Alderman Bird strikes me as yet another of those we’ve suffered throughout our history; people who know nothing about us, who don’t have our interests at heart, yet tell us what’s best for Wales.

Courtesy of National Library of Wales

The Labour Party found many converts among the English, the Irish and others simply because these found the Liberal Party to be ‘too Welsh’. Though this was never a black and white issue, many Welsh went over to Labour early on, and immigrants – though many fewer – took up the Liberal cause. For example, many of the Irish in southern Wales originally supported the pro-Home Rule Liberal Party before switching to Labour. Explained in this essay by socialist academic Dr Daryl Leeworthy.

(For some unfathomable reason I’m blocked from his Twitter account. Can you believe that! Infamy! Infamy! etc.)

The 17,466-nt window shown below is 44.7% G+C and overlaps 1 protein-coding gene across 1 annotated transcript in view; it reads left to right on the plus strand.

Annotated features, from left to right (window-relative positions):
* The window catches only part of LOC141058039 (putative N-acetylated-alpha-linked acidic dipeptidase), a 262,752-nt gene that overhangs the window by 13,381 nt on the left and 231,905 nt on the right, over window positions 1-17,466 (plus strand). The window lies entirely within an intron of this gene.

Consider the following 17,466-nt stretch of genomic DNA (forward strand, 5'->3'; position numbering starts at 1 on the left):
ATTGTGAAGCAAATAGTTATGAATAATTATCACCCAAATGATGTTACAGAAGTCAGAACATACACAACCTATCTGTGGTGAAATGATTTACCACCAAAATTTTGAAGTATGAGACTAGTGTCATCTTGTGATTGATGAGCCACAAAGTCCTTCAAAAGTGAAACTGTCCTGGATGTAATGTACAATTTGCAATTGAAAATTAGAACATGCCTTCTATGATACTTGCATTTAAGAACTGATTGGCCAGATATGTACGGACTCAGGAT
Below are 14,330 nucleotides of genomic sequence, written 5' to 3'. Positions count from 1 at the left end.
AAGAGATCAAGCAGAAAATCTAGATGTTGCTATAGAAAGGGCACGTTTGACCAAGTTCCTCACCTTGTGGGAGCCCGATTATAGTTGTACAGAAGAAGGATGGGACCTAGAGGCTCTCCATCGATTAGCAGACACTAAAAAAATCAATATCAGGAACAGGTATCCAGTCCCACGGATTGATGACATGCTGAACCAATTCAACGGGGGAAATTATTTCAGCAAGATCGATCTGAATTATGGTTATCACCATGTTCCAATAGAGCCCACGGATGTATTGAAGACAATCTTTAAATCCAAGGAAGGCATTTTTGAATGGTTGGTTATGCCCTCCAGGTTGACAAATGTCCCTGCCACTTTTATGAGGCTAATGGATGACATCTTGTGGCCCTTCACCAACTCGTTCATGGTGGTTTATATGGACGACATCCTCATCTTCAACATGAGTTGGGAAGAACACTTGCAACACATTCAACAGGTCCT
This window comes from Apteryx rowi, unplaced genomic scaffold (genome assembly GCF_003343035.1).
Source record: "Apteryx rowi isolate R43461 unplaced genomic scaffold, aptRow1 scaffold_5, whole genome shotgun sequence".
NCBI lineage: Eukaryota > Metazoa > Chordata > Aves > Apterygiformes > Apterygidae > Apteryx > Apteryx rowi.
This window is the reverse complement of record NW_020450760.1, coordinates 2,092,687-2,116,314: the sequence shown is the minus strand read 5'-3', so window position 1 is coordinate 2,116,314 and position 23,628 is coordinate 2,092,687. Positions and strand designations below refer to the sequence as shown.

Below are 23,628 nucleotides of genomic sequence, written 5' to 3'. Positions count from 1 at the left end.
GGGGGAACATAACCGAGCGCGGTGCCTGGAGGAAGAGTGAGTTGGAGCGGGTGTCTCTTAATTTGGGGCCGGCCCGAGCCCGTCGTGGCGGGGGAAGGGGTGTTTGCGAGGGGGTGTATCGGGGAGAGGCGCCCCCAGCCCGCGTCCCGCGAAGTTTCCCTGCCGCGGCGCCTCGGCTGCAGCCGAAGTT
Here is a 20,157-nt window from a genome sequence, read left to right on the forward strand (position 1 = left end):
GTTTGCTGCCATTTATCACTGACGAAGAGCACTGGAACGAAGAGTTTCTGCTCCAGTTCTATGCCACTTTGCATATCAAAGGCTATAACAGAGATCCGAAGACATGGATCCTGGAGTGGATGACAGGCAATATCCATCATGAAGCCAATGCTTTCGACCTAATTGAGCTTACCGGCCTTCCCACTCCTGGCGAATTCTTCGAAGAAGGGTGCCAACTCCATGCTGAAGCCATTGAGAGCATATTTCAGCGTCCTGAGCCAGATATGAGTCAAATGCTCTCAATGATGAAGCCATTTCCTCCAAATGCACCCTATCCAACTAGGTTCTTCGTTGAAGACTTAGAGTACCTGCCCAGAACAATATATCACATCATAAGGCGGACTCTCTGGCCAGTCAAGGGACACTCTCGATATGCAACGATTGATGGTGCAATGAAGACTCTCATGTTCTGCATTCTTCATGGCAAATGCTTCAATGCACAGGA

From its early days this Labour Party of Englandandwales exhibited certain attitudes towards all things Welsh. At its worst it seemed that we Welsh were regarded no differently to other ‘primitives’ around the empire who had to be saved from themselves through stern paternalism. In our case, the best medicine was the English language, for many in the Labour Party agreed with the authors of the Blue Books who in 1847 had decreed that the Welsh language led us into all sorts of immorality while also impeding our educational and economic advancement.

As time passed it became convenient to pretend that almost all Welsh workers had embraced the Labour Party from the outset, but this was not true, as I recall from my own childhood. My paternal grandparents lived in Landore, and my grandfather, who’d worked at the Mannesmann tube works, was a deacon in Siloh Newydd. My grandmother’s working class credentials were equally impeccable. They supported the Liberal Party.